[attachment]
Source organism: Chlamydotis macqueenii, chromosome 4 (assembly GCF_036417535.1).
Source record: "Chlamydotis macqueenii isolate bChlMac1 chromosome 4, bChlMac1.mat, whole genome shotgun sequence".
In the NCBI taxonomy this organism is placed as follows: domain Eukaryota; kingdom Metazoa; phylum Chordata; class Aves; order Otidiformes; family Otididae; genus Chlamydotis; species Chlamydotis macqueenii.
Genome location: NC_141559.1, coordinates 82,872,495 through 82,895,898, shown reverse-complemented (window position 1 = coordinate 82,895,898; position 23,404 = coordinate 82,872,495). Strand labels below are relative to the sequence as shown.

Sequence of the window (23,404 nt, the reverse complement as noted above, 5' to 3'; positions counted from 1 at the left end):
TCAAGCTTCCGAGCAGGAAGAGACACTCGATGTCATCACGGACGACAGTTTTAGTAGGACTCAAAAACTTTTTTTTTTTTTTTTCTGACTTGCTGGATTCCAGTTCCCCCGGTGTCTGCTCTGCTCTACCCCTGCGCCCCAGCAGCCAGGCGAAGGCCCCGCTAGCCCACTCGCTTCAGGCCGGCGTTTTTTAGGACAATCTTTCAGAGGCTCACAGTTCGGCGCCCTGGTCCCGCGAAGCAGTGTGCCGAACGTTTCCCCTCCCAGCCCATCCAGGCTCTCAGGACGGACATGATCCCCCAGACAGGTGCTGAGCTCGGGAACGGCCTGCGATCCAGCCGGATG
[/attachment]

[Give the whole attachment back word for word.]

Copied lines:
Source organism: Chlamydotis macqueenii, chromosome 4 (assembly GCF_036417535.1).
Source record: "Chlamydotis macqueenii isolate bChlMac1 chromosome 4, bChlMac1.mat, whole genome shotgun sequence".
In the NCBI taxonomy this organism is placed as follows: domain Eukaryota; kingdom Metazoa; phylum Chordata; class Aves; order Otidiformes; family Otididae; genus Chlamydotis; species Chlamydotis macqueenii.
Genome location: NC_141559.1, coordinates 82,872,495 through 82,895,898, shown reverse-complemented (window position 1 = coordinate 82,895,898; position 23,404 = coordinate 82,872,495). Strand labels below are relative to the sequence as shown.

Sequence of the window (23,404 nt, the reverse complement as noted above, 5' to 3'; positions counted from 1 at the left end):
TCAAGCTTCCGAGCAGGAAGAGACACTCGATGTCATCACGGACGACAGTTTTAGTAGGACTCAAAAACTTTTTTTTTTTTTTTTCTGACTTGCTGGATTCCAGTTCCCCCGGTGTCTGCTCTGCTCTACCCCTGCGCCCCAGCAGCCAGGCGAAGGCCCCGCTAGCCCACTCGCTTCAGGCCGGCGTTTTTTAGGACAATCTTTCAGAGGCTCACAGTTCGGCGCCCTGGTCCCGCGAAGCAGTGTGCCGAACGTTTCCCCTCCCAGCCCATCCAGGCTCTCAGGACGGACATGATCCCCCAGACAGGTGCTGAGCTCGGGAACGGCCTGCGATCCAGCCGGATG